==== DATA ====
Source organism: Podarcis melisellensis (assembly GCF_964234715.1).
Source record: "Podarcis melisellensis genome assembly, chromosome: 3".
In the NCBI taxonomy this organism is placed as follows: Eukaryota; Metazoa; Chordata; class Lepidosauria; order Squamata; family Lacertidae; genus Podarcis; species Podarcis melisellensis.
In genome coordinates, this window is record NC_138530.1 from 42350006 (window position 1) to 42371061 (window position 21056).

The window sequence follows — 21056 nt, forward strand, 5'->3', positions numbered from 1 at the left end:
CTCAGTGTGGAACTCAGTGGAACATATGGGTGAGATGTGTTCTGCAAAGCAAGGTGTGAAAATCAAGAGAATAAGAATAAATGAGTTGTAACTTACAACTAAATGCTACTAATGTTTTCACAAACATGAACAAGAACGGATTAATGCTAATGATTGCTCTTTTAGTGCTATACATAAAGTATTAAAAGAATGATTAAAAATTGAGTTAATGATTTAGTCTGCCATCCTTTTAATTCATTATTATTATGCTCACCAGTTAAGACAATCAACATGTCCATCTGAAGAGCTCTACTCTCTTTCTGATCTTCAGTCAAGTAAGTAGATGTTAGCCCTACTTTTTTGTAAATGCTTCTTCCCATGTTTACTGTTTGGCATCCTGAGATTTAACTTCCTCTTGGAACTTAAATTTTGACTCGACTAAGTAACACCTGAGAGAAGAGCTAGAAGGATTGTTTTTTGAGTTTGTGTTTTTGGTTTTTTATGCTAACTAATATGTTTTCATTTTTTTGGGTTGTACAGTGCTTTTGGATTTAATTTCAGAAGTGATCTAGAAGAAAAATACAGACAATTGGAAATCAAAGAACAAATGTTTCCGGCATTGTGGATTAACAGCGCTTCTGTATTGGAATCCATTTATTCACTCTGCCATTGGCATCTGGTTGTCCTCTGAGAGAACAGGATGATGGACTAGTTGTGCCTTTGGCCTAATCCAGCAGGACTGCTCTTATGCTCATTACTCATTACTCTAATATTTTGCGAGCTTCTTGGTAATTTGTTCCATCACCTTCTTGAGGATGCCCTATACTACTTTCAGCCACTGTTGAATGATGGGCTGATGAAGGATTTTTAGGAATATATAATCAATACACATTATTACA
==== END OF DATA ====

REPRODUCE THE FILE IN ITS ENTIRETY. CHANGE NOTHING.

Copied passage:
Source organism: Podarcis melisellensis (assembly GCF_964234715.1).
Source record: "Podarcis melisellensis genome assembly, chromosome: 3".
In the NCBI taxonomy this organism is placed as follows: Eukaryota; Metazoa; Chordata; class Lepidosauria; order Squamata; family Lacertidae; genus Podarcis; species Podarcis melisellensis.
In genome coordinates, this window is record NC_138530.1 from 42350006 (window position 1) to 42371061 (window position 21056).

The window sequence follows — 21056 nt, forward strand, 5'->3', positions numbered from 1 at the left end:
CTCAGTGTGGAACTCAGTGGAACATATGGGTGAGATGTGTTCTGCAAAGCAAGGTGTGAAAATCAAGAGAATAAGAATAAATGAGTTGTAACTTACAACTAAATGCTACTAATGTTTTCACAAACATGAACAAGAACGGATTAATGCTAATGATTGCTCTTTTAGTGCTATACATAAAGTATTAAAAGAATGATTAAAAATTGAGTTAATGATTTAGTCTGCCATCCTTTTAATTCATTATTATTATGCTCACCAGTTAAGACAATCAACATGTCCATCTGAAGAGCTCTACTCTCTTTCTGATCTTCAGTCAAGTAAGTAGATGTTAGCCCTACTTTTTTGTAAATGCTTCTTCCCATGTTTACTGTTTGGCATCCTGAGATTTAACTTCCTCTTGGAACTTAAATTTTGACTCGACTAAGTAACACCTGAGAGAAGAGCTAGAAGGATTGTTTTTTGAGTTTGTGTTTTTGGTTTTTTATGCTAACTAATATGTTTTCATTTTTTTGGGTTGTACAGTGCTTTTGGATTTAATTTCAGAAGTGATCTAGAAGAAAAATACAGACAATTGGAAATCAAAGAACAAATGTTTCCGGCATTGTGGATTAACAGCGCTTCTGTATTGGAATCCATTTATTCACTCTGCCATTGGCATCTGGTTGTCCTCTGAGAGAACAGGATGATGGACTAGTTGTGCCTTTGGCCTAATCCAGCAGGACTGCTCTTATGCTCATTACTCATTACTCTAATATTTTGCGAGCTTCTTGGTAATTTGTTCCATCACCTTCTTGAGGATGCCCTATACTACTTTCAGCCACTGTTGAATGATGGGCTGATGAAGGATTTTTAGGAATATATAATCAATACACATTATTACA